Migrant Stowaways in Europe

Europe is experiencing one of the most momentous influxes of migrants and refugees in its history. Huge numbers of people, fleeing from civil war and terror and lured by the promise of a better life, have escaped from the Middle East and Africa, risking their lives and the lives of others along the way. These numbers are increasing year by year and the vast majority (more than 80%) of those who reached Europe by boat in 2015 came from Syria, Iraq and Afghanistan.

How is the UK affected?

The routes the migrants are using are fraught with danger. In 2015 more than 3,770 people drowned or went missing crossing the Mediterranean to Greece or Italy in flimsy dinghies or unsafe fishing boats. Others travel from Libya to Italy, a longer and even more hazardous journey. With the UK being one of the most prefered destinations for migrants the French port of Calais became a “waiting room” for the 6,000 people living in the makeshift camp known as “The Jungle” and waiting to cross into the UK. The shantytown, close to the ferry terminal had grown into a tented city containing shops, restaurants, a hotel and even a nightclub, however, in March this year the makeshift homes were flattened by bulldozers and the refugees were evicted. All that remains of the site is bare earth, while the refugees were offered spaces in new shipping containers. Understandably many of the immigrants spurned these, describing them as “prisons” and with the threat of being moved to new camps and the flooding of the area around Eurotunnel to discourage immigrants from entering, they are becoming even more desperate.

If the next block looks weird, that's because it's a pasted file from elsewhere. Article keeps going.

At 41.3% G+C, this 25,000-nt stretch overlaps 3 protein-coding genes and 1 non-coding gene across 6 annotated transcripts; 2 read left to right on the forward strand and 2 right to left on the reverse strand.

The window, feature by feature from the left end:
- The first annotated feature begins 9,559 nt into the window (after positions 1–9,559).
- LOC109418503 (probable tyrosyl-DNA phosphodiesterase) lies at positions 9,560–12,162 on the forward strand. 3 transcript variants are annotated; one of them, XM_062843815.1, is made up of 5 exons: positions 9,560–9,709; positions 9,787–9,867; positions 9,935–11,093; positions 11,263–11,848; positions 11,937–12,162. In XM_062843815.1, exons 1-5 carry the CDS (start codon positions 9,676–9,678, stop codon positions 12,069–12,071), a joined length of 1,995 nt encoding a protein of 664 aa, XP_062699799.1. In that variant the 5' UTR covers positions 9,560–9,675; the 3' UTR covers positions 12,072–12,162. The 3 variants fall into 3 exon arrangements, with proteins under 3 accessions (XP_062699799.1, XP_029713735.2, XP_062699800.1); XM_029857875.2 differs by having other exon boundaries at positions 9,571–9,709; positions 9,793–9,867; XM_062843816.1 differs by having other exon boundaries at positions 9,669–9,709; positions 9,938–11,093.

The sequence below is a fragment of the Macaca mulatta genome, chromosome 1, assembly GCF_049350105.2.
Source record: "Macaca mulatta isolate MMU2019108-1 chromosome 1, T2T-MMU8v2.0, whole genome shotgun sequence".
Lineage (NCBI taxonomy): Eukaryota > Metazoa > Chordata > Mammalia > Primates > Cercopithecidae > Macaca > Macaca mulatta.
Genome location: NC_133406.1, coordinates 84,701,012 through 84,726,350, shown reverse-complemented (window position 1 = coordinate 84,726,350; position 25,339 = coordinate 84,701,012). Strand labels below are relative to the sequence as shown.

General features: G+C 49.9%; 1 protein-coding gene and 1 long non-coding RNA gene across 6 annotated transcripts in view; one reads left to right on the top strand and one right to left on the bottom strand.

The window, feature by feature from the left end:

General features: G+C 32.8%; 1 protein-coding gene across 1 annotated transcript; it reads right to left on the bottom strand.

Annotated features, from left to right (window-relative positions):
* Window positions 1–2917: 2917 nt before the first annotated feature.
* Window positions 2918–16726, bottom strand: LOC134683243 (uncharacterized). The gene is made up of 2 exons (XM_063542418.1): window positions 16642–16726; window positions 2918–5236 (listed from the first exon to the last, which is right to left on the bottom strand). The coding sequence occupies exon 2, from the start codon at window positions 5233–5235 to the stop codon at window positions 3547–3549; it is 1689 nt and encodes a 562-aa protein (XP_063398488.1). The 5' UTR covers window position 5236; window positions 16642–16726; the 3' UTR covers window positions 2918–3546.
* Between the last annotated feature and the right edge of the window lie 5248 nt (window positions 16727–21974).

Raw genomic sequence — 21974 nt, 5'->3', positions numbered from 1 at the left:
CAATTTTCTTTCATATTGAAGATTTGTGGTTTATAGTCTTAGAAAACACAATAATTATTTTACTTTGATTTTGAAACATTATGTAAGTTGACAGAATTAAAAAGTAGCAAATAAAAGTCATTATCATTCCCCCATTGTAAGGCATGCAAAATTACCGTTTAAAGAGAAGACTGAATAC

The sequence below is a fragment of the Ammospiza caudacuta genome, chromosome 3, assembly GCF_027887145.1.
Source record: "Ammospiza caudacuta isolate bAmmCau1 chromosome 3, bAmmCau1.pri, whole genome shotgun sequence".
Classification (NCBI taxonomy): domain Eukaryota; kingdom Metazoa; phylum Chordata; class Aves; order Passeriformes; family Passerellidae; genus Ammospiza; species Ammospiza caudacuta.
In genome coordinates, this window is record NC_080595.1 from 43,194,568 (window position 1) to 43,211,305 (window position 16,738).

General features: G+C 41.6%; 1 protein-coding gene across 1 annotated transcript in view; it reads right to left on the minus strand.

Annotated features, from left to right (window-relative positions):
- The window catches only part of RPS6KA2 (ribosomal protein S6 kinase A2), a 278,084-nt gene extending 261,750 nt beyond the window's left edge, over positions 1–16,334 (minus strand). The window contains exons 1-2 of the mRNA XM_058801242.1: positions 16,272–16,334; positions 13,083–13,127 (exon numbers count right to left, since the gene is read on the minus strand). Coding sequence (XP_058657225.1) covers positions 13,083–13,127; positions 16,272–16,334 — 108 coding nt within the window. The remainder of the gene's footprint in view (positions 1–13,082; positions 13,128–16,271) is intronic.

At first the prefered way to stow away was to board UK bound lorries, waiting to drive through the Tunnel or board ferries, but with the heightened security more and more are attempting to cross by sea and using the smaller ports without adequate protection against illegal migration. The stretch of coast along the east of England has become vulnerable as increasingly desperate migrants look for ways to dodge border controls; in fact any of the thousands of “landing places” around the 7,000 mile coast of the UK could be used for the small inflatable crafts which many of the migrants use.

Now British people smugglers are jumping onto the band waggon and only last month courts heard how British traffickers are making more than £300,000 per journey ferrying boat loads of immigrants from French camps into the most vulnerable ports on the UK coastline. Two men from Kent were each jailed for more than 4 years after they admitted trying to sneak 18 Afghanistans into the quiet port of Dymchurch, Kent. In another case a 52 year old sailor was jailed for smuggling 17 immigrants, some paying £7,000 a time, into Chichester Marina in West Sussex. These traffickers are often using unseaworthy vessels with no life jackets and little protection against the elements. In fact one couple were charged at Maidstone Crown Court after they were caught charging their passengers £5,000 for a place on their rigid hulled inflatable which they had bought on eBay.